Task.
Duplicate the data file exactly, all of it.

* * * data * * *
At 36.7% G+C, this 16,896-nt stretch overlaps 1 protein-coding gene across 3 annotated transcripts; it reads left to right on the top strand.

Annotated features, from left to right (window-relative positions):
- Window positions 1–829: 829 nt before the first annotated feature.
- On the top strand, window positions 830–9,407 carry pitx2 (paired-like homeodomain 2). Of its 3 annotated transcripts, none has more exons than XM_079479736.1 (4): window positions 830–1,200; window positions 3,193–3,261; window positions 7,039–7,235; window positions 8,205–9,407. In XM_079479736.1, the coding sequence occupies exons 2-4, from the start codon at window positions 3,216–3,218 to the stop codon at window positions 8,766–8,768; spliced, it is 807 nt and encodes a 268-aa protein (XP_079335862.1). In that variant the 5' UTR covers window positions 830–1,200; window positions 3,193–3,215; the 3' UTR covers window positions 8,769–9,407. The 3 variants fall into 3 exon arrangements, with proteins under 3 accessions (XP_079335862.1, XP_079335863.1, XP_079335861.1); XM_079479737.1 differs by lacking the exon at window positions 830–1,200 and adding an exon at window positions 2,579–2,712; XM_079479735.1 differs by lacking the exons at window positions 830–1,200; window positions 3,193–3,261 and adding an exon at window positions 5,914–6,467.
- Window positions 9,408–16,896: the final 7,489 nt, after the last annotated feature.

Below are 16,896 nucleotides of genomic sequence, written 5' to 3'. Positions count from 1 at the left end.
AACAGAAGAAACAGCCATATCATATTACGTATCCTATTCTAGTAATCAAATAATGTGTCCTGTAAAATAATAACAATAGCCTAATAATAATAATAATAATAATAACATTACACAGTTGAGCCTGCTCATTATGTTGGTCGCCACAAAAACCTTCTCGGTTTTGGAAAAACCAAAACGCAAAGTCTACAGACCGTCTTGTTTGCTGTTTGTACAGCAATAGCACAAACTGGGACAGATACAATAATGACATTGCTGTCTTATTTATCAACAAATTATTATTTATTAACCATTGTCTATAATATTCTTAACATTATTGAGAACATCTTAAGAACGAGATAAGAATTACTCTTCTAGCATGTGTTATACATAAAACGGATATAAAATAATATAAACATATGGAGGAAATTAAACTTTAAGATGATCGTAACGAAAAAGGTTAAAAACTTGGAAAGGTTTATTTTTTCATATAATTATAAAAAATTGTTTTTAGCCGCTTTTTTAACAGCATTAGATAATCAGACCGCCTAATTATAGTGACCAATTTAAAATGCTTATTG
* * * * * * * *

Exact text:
At 36.7% G+C, this 16,896-nt stretch overlaps 1 protein-coding gene across 3 annotated transcripts; it reads left to right on the top strand.

Annotated features, from left to right (window-relative positions):
- Window positions 1–829: 829 nt before the first annotated feature.
- On the top strand, window positions 830–9,407 carry pitx2 (paired-like homeodomain 2). Of its 3 annotated transcripts, none has more exons than XM_079479736.1 (4): window positions 830–1,200; window positions 3,193–3,261; window positions 7,039–7,235; window positions 8,205–9,407. In XM_079479736.1, the coding sequence occupies exons 2-4, from the start codon at window positions 3,216–3,218 to the stop codon at window positions 8,766–8,768; spliced, it is 807 nt and encodes a 268-aa protein (XP_079335862.1). In that variant the 5' UTR covers window positions 830–1,200; window positions 3,193–3,215; the 3' UTR covers window positions 8,769–9,407. The 3 variants fall into 3 exon arrangements, with proteins under 3 accessions (XP_079335862.1, XP_079335863.1, XP_079335861.1); XM_079479737.1 differs by lacking the exon at window positions 830–1,200 and adding an exon at window positions 2,579–2,712; XM_079479735.1 differs by lacking the exons at window positions 830–1,200; window positions 3,193–3,261 and adding an exon at window positions 5,914–6,467.
- Window positions 9,408–16,896: the final 7,489 nt, after the last annotated feature.

Below are 16,896 nucleotides of genomic sequence, written 5' to 3'. Positions count from 1 at the left end.
AACAGAAGAAACAGCCATATCATATTACGTATCCTATTCTAGTAATCAAATAATGTGTCCTGTAAAATAATAACAATAGCCTAATAATAATAATAATAATAATAACATTACACAGTTGAGCCTGCTCATTATGTTGGTCGCCACAAAAACCTTCTCGGTTTTGGAAAAACCAAAACGCAAAGTCTACAGACCGTCTTGTTTGCTGTTTGTACAGCAATAGCACAAACTGGGACAGATACAATAATGACATTGCTGTCTTATTTATCAACAAATTATTATTTATTAACCATTGTCTATAATATTCTTAACATTATTGAGAACATCTTAAGAACGAGATAAGAATTACTCTTCTAGCATGTGTTATACATAAAACGGATATAAAATAATATAAACATATGGAGGAAATTAAACTTTAAGATGATCGTAACGAAAAAGGTTAAAAACTTGGAAAGGTTTATTTTTTCATATAATTATAAAAAATTGTTTTTAGCCGCTTTTTTAACAGCATTAGATAATCAGACCGCCTAATTATAGTGACCAATTTAAAATGCTTATTG